The Tax Code Racket

As April 15 draws nearer, the excitement of paying politicians has Americans weeping tears of patriotism from coast to coast. With the exception of gathering W-2s, hiring tax professionals in the hopes of a refund check or maintaining records in the rare event you are audited, paying Uncle Sam is as easy as changing your address at the hometown DMV.

Although it requires your time and money, taxes build highways from the backwoods of Alabama to Silicon Valley, guarantee free education for every child and support poverty-stricken nations. Despite misspending, questionable foreign policy and public services problems, these are not the focus of this article. This article regards you, the current tax collection system, and the pending upgrades, which require a few taxpayer clicks to update the outdated system. So, in the spirit of April 15, take a moment to consider how efficiently our taxes are being collected.

In the beginning, the Founding Fathers, the Continental Army and yes, even the French, created the United States. This trinity freed the new country from British taxes, leading Alexander Hamilton to collect revenue by taxing imports. To fund its war against the South, the Union temporarily declared an income tax during the civil war. The current system was enacted by the 16th Amendment in 1913, solidifying Congress the authority to tax income.

The IRS had the responsibility of collecting taxes with a 27 page tax code, which according to CNN Money, is now nearly 74,000 pages long. For our campuses Oedipal members, this is equivalent to reading Fifty Shades of Grey 7,782 times with presumably less frustration. Although a meager 2,600 pages will cover most Americans, The National Taxpayer Advocate calculated that the tax code changes an average of once per day. The Washington Post reports that simply filling out tax code paperwork costs Americans $168 billion dollars and $6 billion hours per year. In comparison, the United States Foreign aid is $37 billion. The tax system obviously needs reform and luckily, we have a number of options.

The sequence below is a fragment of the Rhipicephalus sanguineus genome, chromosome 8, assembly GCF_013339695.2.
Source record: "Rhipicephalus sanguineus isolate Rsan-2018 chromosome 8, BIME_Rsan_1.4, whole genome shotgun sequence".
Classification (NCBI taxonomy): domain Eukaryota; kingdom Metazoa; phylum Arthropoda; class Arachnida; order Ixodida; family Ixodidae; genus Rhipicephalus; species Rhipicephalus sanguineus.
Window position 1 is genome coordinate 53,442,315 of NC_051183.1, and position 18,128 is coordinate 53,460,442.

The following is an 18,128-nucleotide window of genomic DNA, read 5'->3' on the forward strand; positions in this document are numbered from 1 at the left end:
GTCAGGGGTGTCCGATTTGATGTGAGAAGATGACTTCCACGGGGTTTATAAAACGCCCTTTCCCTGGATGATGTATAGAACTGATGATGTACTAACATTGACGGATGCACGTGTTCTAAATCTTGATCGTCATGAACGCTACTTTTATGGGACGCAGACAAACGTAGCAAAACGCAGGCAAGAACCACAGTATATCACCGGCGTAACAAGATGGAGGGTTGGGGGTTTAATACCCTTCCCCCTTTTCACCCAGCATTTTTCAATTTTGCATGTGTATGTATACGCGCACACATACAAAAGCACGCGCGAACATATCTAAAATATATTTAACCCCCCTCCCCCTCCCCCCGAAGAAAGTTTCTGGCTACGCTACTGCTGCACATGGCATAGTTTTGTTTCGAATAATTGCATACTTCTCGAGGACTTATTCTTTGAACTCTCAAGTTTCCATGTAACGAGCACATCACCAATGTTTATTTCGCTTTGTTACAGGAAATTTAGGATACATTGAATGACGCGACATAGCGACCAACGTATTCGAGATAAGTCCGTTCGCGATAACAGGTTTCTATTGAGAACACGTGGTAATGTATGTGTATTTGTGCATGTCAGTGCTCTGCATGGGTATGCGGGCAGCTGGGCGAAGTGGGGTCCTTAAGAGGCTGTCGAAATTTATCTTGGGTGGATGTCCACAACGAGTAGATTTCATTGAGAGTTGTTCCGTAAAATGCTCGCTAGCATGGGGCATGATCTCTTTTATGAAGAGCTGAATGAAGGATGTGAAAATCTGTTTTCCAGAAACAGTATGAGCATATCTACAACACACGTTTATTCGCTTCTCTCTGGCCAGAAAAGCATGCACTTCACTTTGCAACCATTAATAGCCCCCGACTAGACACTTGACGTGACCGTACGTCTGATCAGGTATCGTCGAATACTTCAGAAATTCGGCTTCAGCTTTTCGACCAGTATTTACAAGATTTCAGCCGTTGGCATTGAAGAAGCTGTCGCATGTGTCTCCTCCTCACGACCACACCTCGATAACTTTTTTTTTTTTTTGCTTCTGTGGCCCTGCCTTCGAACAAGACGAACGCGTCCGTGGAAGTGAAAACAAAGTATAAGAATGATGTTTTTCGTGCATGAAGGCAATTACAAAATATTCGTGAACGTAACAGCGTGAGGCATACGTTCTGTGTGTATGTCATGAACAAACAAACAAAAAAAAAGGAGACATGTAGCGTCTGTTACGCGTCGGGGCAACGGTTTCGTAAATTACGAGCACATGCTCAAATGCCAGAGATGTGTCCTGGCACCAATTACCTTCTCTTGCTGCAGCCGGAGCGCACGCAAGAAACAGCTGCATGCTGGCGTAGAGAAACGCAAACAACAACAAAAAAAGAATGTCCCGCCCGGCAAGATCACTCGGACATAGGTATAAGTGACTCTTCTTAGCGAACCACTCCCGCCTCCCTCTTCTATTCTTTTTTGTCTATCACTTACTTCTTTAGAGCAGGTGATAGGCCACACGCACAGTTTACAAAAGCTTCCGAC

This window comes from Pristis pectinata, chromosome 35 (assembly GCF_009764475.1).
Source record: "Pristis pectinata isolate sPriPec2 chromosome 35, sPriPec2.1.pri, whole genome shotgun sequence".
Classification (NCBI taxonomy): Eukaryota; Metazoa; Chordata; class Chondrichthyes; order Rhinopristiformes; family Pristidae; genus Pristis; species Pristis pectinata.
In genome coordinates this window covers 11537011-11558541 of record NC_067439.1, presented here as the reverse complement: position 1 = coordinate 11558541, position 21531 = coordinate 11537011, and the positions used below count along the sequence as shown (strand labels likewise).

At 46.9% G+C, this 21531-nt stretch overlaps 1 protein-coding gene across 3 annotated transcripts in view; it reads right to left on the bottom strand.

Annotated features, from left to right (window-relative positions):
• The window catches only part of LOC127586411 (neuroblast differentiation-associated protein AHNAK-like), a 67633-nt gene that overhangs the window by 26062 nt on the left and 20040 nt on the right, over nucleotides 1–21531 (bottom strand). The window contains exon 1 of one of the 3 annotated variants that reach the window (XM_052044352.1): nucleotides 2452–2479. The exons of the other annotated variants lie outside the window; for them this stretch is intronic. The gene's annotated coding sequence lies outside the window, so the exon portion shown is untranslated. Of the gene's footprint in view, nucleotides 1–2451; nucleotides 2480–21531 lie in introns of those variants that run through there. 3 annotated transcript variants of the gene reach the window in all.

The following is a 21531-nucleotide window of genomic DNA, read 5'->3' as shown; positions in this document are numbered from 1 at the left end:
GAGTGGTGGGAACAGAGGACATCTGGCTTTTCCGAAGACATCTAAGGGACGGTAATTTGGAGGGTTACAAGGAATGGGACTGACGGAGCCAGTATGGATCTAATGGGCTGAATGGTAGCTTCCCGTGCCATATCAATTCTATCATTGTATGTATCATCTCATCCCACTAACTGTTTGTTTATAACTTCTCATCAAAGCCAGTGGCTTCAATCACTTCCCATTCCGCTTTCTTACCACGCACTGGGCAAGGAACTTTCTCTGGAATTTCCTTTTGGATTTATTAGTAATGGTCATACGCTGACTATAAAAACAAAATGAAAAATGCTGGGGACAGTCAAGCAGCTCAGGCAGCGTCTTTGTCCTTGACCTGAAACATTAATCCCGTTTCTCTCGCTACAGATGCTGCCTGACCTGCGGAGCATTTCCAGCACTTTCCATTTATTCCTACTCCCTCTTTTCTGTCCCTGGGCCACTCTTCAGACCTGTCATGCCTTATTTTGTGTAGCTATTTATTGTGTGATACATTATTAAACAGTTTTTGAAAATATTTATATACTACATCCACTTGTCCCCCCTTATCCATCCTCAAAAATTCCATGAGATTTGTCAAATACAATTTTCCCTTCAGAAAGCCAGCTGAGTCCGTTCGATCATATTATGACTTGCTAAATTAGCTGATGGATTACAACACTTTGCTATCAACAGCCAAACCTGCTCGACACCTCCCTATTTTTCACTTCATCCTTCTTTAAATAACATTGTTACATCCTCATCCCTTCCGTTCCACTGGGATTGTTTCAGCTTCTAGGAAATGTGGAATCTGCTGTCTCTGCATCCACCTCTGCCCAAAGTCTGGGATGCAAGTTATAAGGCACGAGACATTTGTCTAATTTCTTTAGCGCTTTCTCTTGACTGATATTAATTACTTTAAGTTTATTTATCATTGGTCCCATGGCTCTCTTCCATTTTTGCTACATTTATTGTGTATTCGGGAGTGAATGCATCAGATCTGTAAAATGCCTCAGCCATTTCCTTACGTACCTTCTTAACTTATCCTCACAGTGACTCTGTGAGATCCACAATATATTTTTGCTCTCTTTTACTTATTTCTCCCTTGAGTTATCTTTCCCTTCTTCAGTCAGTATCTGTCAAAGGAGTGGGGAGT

The FairTax is a sales-based tax of 23 percent on all services and new goods. The benefits of this sales tax are that drug dealers, prostitutes and all other consumers will pay taxes with every purchase, and corporate taxes, which can encourage tax avoidance, would be eliminated.

Some experts point out that rising sales taxes will lead to an increased underground economy and that overseas corporate interests involve more than a tax system. Although products would cost more, many representatives argue that the 7.65 percent payroll tax and the largest federal tax bracket of 15 percent would be replaced with an equally simple 23 percent sales tax. To offset the taxes on essential goods like food and medicine, proponents of the sales tax developed a “prebate” or a payment to every American on the first of every month. This may sound like free money, but according to UWG Economics professor, Dr. Michael Sinkey, we should consider economics 101.

“The potential of businesses to raise prices on essential products could lead to higher inflation.” said Sinkey.

Any changes to our tax system would have unknown effects, but it is clear that change must be made for Americans to have a more transparently efficient tax code. As Thomas Jefferson said, “I predict future happiness for Americans, if they can prevent the government from wasting the labors of the people under the pretense of taking care of them.”



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